How to Get Strong (Like, For Real)
It's more than lifting weights and drinking protein shakes.
I’ve been fat, strong, skinny, and weak, and I’ll tell you this:
Being strong is best, every single time.
The problem is, there’s a lot of crap out there when it comes to learning what you have to do to become strong.
People say you have to do weird things like jumping on those weird bosu balls, sit-ups to the highest number you can count, or following a ridiculously confusing “program” that requires you to spend as much time using a calculator as you do training.
Don’t do any of this.
Here’s the simplest guide to getting strong I could possibly write:
Step 1: Lift weights (the heavier the better).
I’m not a competitive powerlifter, I’m a competitive Jiu-Jitsu athlete.
Still, I’ve managed to deadlift nearly 2.5x my body weight, rep out 30 pull-ups in a row, and bench press close to 300 pounds.
There is no secret.
I’ve never taken a steroid. I’ve never followed a program I thought was confusing. I’ve just lifted weights every week, 2–4x per week, basically without fail, since I was 16.
I also push myself when I get to the gym. I walk into the gym anxious about my workout because I know it’s going to challenge me, and then I leave the gym with wobbly legs or arms and significantly less anxiety than when I walked in.
That’s the “secret”.
The truth is that if you want to get strong, you have to do resistance training. The harder you challenge yourself in said resistance training, the stronger you get.
Obviously, pushing yourself too hard will result in injury. Learning to train is also about learning to not hurt yourself while you train. If you need a starter program, ask a trainer or try Jim Wendler’s (painfully simple) 5/3/1 program (I used this when I was in college). Whatever program you use, remember this:
Good strength training is simple.
Here are some exercises I like to do:
Back Squats (when I’m fatigued from Jiu-Jitsu, I use a box to make sure I’m not going to injure my back)
Deadlifts (Sumo and Conventional)
You’ll notice that isn’t a very long list. You don’t need a million exercises to get strong.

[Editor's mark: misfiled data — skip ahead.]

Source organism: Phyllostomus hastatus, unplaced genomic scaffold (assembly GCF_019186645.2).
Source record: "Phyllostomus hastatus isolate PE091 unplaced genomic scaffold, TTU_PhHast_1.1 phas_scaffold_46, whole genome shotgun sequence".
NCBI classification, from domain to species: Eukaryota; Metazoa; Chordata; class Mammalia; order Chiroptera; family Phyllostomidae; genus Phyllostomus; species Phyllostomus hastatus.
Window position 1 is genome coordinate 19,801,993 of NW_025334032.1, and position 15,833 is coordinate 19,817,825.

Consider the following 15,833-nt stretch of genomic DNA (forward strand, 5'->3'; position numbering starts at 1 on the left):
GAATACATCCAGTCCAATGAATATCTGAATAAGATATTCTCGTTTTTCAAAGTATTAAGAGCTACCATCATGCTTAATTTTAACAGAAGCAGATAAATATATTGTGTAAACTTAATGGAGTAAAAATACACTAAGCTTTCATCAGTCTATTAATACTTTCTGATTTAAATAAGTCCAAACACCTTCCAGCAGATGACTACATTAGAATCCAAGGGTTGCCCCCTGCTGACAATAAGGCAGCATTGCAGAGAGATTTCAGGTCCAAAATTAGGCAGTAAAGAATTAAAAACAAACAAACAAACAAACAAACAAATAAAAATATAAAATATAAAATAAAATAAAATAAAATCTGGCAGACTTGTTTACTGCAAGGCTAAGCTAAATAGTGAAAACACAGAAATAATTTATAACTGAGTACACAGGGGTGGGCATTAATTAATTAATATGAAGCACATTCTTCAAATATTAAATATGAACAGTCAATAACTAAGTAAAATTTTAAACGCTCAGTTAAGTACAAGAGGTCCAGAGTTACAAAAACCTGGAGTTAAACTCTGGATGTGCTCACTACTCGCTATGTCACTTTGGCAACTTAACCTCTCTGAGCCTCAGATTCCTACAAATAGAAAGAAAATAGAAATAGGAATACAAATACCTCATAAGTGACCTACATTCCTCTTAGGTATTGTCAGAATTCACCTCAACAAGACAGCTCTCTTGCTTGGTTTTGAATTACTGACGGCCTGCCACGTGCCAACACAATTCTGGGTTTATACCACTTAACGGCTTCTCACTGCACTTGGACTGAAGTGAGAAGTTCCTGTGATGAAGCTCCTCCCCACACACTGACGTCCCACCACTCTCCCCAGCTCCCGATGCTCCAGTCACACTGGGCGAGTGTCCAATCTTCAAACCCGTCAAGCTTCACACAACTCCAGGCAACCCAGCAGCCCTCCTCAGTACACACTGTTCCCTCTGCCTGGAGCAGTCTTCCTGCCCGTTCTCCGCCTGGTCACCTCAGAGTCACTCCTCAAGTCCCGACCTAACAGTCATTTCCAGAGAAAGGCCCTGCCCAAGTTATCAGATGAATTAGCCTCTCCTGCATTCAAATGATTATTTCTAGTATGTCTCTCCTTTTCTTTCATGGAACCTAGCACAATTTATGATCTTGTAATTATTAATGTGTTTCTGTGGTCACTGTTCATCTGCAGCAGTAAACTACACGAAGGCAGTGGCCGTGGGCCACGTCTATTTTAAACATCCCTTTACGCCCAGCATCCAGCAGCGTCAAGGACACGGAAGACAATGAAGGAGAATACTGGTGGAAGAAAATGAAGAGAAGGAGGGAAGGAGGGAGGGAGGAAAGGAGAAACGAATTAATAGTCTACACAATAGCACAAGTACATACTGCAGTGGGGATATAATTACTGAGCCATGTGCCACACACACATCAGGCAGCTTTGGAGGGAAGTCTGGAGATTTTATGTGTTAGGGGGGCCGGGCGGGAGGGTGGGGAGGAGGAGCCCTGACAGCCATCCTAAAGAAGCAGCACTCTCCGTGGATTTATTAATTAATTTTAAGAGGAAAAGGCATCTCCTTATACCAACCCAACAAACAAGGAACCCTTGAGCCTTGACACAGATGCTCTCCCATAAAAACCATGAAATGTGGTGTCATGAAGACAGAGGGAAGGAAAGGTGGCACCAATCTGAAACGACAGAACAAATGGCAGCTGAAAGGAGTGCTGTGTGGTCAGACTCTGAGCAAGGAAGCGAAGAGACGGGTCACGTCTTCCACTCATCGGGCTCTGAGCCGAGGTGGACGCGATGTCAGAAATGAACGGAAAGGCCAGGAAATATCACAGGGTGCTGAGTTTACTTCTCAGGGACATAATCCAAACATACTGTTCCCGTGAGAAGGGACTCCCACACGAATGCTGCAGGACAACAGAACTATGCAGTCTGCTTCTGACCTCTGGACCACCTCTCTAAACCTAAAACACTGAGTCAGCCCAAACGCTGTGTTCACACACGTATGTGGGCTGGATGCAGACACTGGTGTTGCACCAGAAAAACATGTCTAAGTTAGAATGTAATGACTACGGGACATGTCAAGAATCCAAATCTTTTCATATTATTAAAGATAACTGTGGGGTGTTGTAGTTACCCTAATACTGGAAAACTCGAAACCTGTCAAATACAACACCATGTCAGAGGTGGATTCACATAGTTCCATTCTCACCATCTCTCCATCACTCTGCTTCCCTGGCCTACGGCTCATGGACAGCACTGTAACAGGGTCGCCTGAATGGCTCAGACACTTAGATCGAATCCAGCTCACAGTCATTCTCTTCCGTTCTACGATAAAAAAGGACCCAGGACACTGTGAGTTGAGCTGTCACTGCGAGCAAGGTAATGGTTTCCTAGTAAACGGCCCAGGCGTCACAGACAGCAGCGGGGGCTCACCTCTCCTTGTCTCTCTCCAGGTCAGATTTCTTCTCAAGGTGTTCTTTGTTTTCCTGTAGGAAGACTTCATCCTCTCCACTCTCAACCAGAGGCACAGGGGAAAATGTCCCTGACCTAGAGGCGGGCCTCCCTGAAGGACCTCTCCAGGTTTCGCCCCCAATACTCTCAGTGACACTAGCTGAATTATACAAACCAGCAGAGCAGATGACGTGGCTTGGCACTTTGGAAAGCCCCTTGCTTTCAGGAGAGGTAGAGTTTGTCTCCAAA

Occasionally I’ll mix in other exercises to spice it up, but these 8 exercises are pretty much the staple of my strength training routine. A good workout doesn’t need a lot of exercises, it needs a lot of focused intensity.
Get a friend to be your spotter. Put on some loud music. Have some fun.
Learn to enjoy pushing yourself. This will help you more than any program.
Learn to enjoy seeking failure in the weight room. Learn to do this without getting hurt.
Learn the difference between lazy and exhausted.
There are few things more empowering than discovering how much your body is capable of with hard work and discipline. It’s probably a lot more than you think.
Step 2: Run sprints.
Strength training is great, but it’s not enough.
If you’re trying to be a powerlifter, maybe it’s enough, but I’m not a powerlifter.
If you’re trying to be a strong person and more athletic, this means you need to be fit. You need to run.
Oh, and by the way, I’m not talking about jogging. This isn’t supposed to be pleasant. I don’t want you to notice the birds chirping as you stroll by them.
I want to be focused on your breathing as you haul ass past those tweety birds.
See, sprinting helps you build fast-twitch muscle fibers, which will help your lifts go up when you strength train. This will also improve your endurance.
However, there’s a deeper reason why you should sprint.
Sprinting builds mental toughness.
Oh, and a side note, you don’t need to run to get the benefits of sprinting either.
See, after years of getting my legs ripped off in Jiu-Jitsu, it’s hard for me to sprint without my knees and ankles becoming wobbly. It’s kind of miserable.
So instead, I plop my ass on the Airdyne bike (a device designed by an agent of Satan, I’m sure) and I sprint. I sprint as hard as I can. I try to not hold anything back.
I do intervals of 10, 20, 30, and sometimes 40-second sprints. If I’m feeling really ambitious, I’ll try a 50-second sprint. Admittedly, this has only happened once since I started using the bike.
Either way, the time after the bike is bliss — it’s like runner’s high (I used to run, so I get it), but way better. It’s a feeling that you can conquer the world. Nothing is physically harder than sprinting as hard as you can for longer than you think you can.
It’s this feeling that makes you believe you deserve a big meal fit for a king.
This takes me to my next point.
Eat a lot.
The nutrition advice on the internet is so confusing.
Fast for X amount of hours, eat 12 rabbit-sized meals per day, avoid carbs, only eat carbs, only eat plants, only eat meat… it’s all too much.